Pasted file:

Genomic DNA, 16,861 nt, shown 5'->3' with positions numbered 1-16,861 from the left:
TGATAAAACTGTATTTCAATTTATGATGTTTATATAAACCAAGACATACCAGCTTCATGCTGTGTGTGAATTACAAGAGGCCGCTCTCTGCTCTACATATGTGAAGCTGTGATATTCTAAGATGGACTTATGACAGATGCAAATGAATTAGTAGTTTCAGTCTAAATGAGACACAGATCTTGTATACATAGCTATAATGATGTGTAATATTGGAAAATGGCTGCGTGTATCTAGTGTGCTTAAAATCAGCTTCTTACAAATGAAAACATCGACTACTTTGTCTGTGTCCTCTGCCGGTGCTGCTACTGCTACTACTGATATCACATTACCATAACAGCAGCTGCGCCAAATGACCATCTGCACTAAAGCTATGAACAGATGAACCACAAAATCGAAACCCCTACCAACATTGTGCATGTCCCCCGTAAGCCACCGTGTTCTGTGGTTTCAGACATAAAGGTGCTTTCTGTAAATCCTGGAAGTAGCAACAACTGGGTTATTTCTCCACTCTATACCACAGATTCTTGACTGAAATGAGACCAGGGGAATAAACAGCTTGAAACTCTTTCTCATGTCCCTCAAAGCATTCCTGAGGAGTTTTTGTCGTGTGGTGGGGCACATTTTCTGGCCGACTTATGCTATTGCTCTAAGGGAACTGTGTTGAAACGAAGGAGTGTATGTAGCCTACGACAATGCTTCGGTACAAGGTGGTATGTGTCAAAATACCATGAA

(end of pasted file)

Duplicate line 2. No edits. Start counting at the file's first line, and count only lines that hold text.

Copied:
TGATAAAACTGTATTTCAATTTATGATGTTTATATAAACCAAGACATACCAGCTTCATGCTGTGTGTGAATTACAAGAGGCCGCTCTCTGCTCTACATATGTGAAGCTGTGATATTCTAAGATGGACTTATGACAGATGCAAATGAATTAGTAGTTTCAGTCTAAATGAGACACAGATCTTGTATACATAGCTATAATGATGTGTAATATTGGAAAATGGCTGCGTGTATCTAGTGTGCTTAAAATCAGCTTCTTACAAATGAAAACATCGACTACTTTGTCTGTGTCCTCTGCCGGTGCTGCTACTGCTACTACTGATATCACATTACCATAACAGCAGCTGCGCCAAATGACCATCTGCACTAAAGCTATGAACAGATGAACCACAAAATCGAAACCCCTACCAACATTGTGCATGTCCCCCGTAAGCCACCGTGTTCTGTGGTTTCAGACATAAAGGTGCTTTCTGTAAATCCTGGAAGTAGCAACAACTGGGTTATTTCTCCACTCTATACCACAGATTCTTGACTGAAATGAGACCAGGGGAATAAACAGCTTGAAACTCTTTCTCATGTCCCTCAAAGCATTCCTGAGGAGTTTTTGTCGTGTGGTGGGGCACATTTTCTGGCCGACTTATGCTATTGCTCTAAGGGAACTGTGTTGAAACGAAGGAGTGTATGTAGCCTACGACAATGCTTCGGTACAAGGTGGTATGTGTCAAAATACCATGAA